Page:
RICE RESEARCH AWARDS AT IRC2014

In honor of the late Dharmawansa Senadhira and Shouichi Yoshida, outstanding rice scientists, IRRI is calling for nominations for the Senadhira Rice Research Award and the Yoshida Rice Physiology Research Award.

The award is open to (A) any rice scientist employed by a national agricultural research and extension system (NARES) linked with IRRI, or (B) a citizen of a rice-growing country in Asia.

The awards will be presented in October 2014 during the 4th International Rice Congress (IRC2014) in Bangkok, Thailand.

 population

Our greatest challenge: producing more food sustainably

As the global population continues to grow toward a predicted nine billion souls by 2050, it will be humanity’s greatest challenge to produce more food to feed the world 36 years hence without wrecking the planet. This is in the face of food production systems that are rapidly changing, climate variability that is making the poor even more vulnerable, and urbanization that is drastically altering the agricultural landscape.

A science-based second Green Revolution involving an integrated global effort will be required to achieve the monumental task of ensuring food for everyone. Enter CGIAR, a global partnership that has united organizations—one of those being the International Rice Research Institute (IRRI), the first international agricultural research center founded in 1960—engaged in research for a food-secure future. CGIAR research is dedicated to reducing rural poverty, increasing food security, improving human health and nutrition, and ensuring more sustainable management of natural resources—all through targeted innovation.

An excellent example of this targeting is the very first CGIAR Research Program (CRP) launched by the Consortium Board, the Global Rice Science Partnership (GRiSP) under IRRI’s leadership.

Details here

2014 Senadhira Rice Research Award

Dr. Senadhira leads IRRI's flood-prone rice researchIRRI established the Senadhira Rice Research Award for Asian rice scientists in memory of Dharmawansa Senadhira.

Dr. Senadhira (center in photo), who is from Sri Lanka, led IRRI's flood-prone research program from 1996 to 1998 in close collaboration with the NARES, in several key areas including soil-related stresses, low-temperature environments, and submergence tolerance in rice. He emphasized developing improved germplasm with higher concentrations of micronutrients, such as iron and zinc, in the rice grain.

In July 1998, Dr. Senadhira died in a tragic vehicular accident while on a trip in Bangladesh. To perpetuate his memory, the Senadhira family established an endowment fund to support what is now the Senadhira Rice Research Award, which consists of a plaque and a cash gift.

Any institute or university that is part of a NARES or any other research organization can nominate qualified scientists who have made outstanding contributions to rice research, e.g., successful varieties developed, scientific papers published, or other tangible contributions to the development of rice for current and future needs. Special consideration is given to achievements in the areas of Dr. Senadhira’s work—rice breeding and genetics, increasing tolerance for abiotic stresses, and improving micronutrient density.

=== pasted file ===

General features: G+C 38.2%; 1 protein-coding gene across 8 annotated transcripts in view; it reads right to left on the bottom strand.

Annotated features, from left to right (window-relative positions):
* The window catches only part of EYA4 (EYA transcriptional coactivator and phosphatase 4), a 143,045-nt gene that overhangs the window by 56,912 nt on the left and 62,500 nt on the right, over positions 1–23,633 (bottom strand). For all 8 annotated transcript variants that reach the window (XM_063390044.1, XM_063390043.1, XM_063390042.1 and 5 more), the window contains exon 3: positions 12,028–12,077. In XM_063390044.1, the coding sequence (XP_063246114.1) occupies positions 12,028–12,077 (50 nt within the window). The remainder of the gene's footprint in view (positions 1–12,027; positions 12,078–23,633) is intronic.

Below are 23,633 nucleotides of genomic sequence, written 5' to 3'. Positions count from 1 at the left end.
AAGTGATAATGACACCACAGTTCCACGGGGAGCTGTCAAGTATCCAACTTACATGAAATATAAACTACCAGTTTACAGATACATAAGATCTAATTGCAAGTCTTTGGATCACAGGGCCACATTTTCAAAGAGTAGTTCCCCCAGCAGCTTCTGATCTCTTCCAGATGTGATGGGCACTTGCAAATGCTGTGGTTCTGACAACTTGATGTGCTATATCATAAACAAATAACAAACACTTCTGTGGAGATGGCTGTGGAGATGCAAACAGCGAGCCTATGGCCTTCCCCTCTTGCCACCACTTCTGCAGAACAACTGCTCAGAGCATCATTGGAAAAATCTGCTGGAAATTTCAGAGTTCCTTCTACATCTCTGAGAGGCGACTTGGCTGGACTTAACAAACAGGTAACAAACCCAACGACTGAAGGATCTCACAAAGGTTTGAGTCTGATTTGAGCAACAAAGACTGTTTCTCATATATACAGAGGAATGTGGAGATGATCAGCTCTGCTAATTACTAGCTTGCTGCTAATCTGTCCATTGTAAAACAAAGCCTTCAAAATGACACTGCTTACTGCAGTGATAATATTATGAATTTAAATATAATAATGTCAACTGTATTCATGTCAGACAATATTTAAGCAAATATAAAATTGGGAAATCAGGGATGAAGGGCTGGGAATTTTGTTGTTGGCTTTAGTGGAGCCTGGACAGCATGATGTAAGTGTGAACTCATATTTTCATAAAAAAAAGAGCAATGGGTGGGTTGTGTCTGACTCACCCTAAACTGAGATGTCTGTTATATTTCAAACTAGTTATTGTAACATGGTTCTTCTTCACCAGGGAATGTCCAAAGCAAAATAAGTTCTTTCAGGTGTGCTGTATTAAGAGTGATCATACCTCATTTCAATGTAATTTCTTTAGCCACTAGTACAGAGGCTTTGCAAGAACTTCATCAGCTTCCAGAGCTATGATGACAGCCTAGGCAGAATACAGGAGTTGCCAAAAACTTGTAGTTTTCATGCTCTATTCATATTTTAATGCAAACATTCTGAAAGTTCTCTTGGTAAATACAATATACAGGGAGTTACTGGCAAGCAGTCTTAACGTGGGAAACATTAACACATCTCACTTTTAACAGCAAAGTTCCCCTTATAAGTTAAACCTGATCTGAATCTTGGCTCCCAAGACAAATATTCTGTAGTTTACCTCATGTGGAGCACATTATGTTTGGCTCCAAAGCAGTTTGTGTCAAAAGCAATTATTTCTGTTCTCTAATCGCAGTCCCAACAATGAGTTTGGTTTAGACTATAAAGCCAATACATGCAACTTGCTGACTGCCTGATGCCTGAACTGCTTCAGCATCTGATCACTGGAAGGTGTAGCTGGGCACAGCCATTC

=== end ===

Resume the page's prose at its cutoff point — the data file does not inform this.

rice farmer

Poverty is where rice is grown

Why is investing in GRiSP—now and in future —so important? In large parts of the world, people are eating 70, 80, 100 kilos or more of rice annually. The world today still has huge concentrations of poverty and most of these concentrations are where rice is grown, largely in Asia. If we want to overcome problems of poverty and hunger, rice must be part of the solution!

Details here

2014 Yoshida Rice Physiology Research Award

Dr, Yoshida on rice researchIRRI established the Yoshida Rice Physiology Research Award for Asian rice scientists in memory of Shouichi Yoshida.

Dr. Yoshida was principal scientist at IRRI and head of the Institute’s Plant Physiology Department for 18 years. His primary research interests were in mineral nutrition, crop physiology, and environmental influence on the rice crop. He authored the widely used Laboratory Manual for Physiological Studies of Rice and the Fundamentals of Rice Crop Science.

The Shouichi Yoshida Memorial Fund was also established in honor of Dr. Yoshida, to perpetuate scientific excellence and concern for students, which characterized his life. His widow, Yoshiko, and daughters, Ayako and Tomoko, made the first contributions to the fund, which provides scholarships to needy and deserving students taking up bachelor of science degrees in agriculture. Fifty-five students have finished their degrees through the scholarship. Income from the fund also supports the Yoshida Rice Physiology Research Award, which will consist of a plaque and a cash gift.

Any institute, university, or individual that is part of a NARES or any other research organization can nominate qualified scientists who have made outstanding contributions to rice research, e.g., through scientific papers published or other tangible contributions to rice research and development. Self-nominations will be accepted. Special consideration is given to achievements in the areas of Dr. Yoshida’s work—crop physiology, plant nutrition, or the interaction between climate and rice.